Cannabis is an annual plant, which means that it completes its entire life cycle in one full season of growth. In nature, a cannabis plant typically starts growing in spring and flowers in the fall. During its life cycle, the plant goes through several distinct stages, each characterized by different rates of growth, as well as different rates of stem, root, and leaf production. Below you will find a simple summary of each of these stages.
Germination is the name for the process that occurs when seeds begin to sprout. Given the right amount of moisture, warmth, and air, the seed will start to undergo several hormonal changes. These changes signal to the embryo inside the seed that it is time to expand and grow. After anywhere from 12 hours to 2 weeks, the outer shell of the seed will begin to crack and the first root emerges.
Marijuana seeds can be germinated in wet paper towels, in water, or directly in soil. If germinating outside of soil, then you want to plant the seed when you see this first root. The root will then grow downward and anchor itself. After this, two seed leaves will begin growing towards the light and pop out of the soil within a few days to a week. This is the start of the seeding stage.
The seeding stage of the cannabis plant lasts for a couple of weeks to a month. This is perhaps the most precarious time in the life cycle of the plant, as it is just beginning to form a root system, a strong stem, and its first few leaves. The seedling will continue to grow steadily until it hits the vegetative stage.
Once a few larger leaves and a good root system have developed, the seedling enters what is known as the vegetative stage. This is a stage of vigorous growth that can last pretty much as long as a grower wants it to. Depending on the strain, plants may need anywhere from 1 to 4 months in order to reach maturity, but can be kept in the vegetative state for many more months afterwards, until a desired height is reached.
While plants don’t begin to show their male or female flowers yet, certain sexual characteristics do become apparent during the vegetative stage. Males tend to be much taller than females, with thicker stems and fewer leaves. If you are growing only one strain and a few plants are standing far above the others, then you can be fairly certain that these are males.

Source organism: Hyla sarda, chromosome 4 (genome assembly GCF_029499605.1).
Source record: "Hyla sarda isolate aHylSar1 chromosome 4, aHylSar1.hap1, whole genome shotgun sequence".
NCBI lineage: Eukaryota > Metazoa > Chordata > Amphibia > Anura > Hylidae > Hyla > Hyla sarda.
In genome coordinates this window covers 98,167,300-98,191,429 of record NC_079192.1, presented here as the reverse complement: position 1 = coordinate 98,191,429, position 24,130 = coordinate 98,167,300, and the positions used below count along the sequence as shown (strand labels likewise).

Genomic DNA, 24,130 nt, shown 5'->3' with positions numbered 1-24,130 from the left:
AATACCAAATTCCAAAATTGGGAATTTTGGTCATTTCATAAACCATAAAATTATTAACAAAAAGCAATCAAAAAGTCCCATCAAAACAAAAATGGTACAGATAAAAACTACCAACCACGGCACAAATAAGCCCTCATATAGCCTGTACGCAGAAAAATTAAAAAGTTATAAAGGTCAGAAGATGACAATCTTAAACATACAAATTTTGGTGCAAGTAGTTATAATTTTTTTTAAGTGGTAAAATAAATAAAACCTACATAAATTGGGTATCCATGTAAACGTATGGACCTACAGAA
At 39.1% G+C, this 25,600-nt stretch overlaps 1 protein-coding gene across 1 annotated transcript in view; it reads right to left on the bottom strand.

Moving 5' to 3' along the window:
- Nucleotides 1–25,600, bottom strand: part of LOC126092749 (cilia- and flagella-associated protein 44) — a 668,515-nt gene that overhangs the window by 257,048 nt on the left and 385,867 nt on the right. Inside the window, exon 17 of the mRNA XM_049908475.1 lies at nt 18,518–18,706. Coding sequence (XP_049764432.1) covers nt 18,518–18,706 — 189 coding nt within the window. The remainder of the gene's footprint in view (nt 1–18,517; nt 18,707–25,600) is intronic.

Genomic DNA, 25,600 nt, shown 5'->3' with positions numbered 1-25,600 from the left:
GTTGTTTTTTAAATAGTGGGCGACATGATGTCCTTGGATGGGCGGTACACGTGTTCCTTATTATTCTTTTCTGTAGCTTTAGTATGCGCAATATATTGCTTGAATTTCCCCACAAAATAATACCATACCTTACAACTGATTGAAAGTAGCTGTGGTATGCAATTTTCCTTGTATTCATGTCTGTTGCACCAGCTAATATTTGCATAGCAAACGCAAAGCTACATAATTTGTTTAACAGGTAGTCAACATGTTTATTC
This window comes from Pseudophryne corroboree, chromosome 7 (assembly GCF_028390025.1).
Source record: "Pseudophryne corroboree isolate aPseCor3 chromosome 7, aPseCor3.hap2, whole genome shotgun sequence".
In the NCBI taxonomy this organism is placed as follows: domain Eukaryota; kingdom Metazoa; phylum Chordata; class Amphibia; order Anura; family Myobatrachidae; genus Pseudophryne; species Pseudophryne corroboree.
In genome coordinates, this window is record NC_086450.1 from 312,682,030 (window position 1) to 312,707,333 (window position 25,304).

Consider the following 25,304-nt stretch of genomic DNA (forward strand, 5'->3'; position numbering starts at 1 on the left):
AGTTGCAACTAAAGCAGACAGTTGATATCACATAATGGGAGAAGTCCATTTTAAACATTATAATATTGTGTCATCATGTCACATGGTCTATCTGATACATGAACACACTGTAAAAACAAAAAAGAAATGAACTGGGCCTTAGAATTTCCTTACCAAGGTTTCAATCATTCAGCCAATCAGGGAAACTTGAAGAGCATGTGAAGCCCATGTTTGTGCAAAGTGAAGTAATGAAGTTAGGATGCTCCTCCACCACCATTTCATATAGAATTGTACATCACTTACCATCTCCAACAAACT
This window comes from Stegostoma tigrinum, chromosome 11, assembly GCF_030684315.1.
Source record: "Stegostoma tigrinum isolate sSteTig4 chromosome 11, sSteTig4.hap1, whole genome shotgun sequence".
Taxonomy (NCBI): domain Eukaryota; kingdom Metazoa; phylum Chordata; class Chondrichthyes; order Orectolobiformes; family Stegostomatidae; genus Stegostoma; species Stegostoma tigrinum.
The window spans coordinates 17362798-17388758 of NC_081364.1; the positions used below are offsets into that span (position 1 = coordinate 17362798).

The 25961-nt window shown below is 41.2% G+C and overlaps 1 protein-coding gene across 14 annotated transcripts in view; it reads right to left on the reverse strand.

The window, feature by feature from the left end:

If you don’t want to remove any plants until you know for sure that they are males, then you can wait until the pre-flowering stage. This stage begins once the light cycle has been switched to 12 hours of light and 12 hours of darkness, or late summer/early fall when growing outside.
Pre-flowering happens in the couple of weeks following this shift in the light cycle. During this time, female cannabis plants will begin to produce little white hairs between their branches and their stems, while males will begin to grow little clusters of balls which will eventually contain pollen. Plants will also go through dramatic growth spurts during this time, which is why the pre-flowering period is sometimes called the “stretch.”
The final growing stage of the cannabis plant is flowering. This stage can vary drastically in time depending on the strain. Indica strains may flower in as quickly as 6 weeks, while some sativa strains may need more than 4 months! Hybrids will fall somewhere in between.
During the flowering stage, male plants will continue to grow more male flowers, and their pollen sacks will eventually open. Female plants will put their energy into bud production. An unpollinated female will put even more energy into producing the sticky trichomes which coat its flowers in the hopes of catching more pollen. These trichomes contain the plant’s cannabinoids, which is why growers prefer to harvest unpollinated females.
A cannabis plant will not continue to grow much during the later stages of the flowering phase, and this is perfectly normal. When it is nearing the end of flowering, the white hairs on a female cannabis plant will begin to turn an orange or brown color (though colors can vary greatly depending on strain).
The trichomes will also change color, going from clear, to cloudy, to amber. Most growers prefer to cultivate when trichomes are mostly cloudy with just a small hint of amber, as this represents maximum levels of THC, making for more potent bud.